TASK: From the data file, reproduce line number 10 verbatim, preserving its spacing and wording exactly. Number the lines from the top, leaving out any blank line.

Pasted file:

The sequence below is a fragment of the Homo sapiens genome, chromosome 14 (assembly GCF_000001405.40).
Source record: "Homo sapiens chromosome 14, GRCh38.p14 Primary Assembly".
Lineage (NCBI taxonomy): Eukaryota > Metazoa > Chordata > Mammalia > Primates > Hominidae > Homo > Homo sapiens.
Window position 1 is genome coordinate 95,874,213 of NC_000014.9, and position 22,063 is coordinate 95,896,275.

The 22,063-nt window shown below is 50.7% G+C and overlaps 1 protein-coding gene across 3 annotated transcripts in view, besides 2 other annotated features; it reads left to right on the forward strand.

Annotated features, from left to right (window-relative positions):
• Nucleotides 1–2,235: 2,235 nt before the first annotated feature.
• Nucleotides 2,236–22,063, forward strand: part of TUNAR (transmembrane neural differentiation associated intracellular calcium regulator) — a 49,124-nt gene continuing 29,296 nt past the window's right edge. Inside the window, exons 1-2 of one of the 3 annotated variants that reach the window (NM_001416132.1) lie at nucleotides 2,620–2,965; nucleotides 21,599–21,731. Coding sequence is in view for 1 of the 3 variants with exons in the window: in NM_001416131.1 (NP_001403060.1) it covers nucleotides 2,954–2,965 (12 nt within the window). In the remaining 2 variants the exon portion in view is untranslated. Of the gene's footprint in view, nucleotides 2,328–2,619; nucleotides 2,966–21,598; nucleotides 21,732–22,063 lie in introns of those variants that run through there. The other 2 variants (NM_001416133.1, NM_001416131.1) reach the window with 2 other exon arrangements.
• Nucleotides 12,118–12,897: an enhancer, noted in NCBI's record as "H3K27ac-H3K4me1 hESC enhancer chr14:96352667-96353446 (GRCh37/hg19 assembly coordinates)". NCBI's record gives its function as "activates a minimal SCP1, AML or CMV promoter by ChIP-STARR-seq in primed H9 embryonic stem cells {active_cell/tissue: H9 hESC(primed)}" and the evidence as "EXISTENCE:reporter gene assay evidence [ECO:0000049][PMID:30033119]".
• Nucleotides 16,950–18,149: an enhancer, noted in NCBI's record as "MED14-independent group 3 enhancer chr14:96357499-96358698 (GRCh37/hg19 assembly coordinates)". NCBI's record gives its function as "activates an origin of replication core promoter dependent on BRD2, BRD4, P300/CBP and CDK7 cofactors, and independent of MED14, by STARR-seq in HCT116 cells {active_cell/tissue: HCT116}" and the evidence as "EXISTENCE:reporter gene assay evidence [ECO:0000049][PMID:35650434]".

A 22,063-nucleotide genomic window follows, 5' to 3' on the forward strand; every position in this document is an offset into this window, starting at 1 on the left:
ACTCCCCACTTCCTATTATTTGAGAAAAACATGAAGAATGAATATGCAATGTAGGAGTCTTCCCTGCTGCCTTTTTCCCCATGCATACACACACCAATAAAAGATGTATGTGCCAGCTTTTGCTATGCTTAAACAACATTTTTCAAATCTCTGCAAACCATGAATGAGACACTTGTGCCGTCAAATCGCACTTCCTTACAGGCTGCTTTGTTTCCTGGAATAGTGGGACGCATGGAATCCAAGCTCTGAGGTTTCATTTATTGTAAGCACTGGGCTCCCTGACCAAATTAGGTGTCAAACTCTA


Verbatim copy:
• Nucleotides 16,950–18,149: an enhancer, noted in NCBI's record as "MED14-independent group 3 enhancer chr14:96357499-96358698 (GRCh37/hg19 assembly coordinates)". NCBI's record gives its function as "activates an origin of replication core promoter dependent on BRD2, BRD4, P300/CBP and CDK7 cofactors, and independent of MED14, by STARR-seq in HCT116 cells {active_cell/tissue: HCT116}" and the evidence as "EXISTENCE:reporter gene assay evidence [ECO:0000049][PMID:35650434]".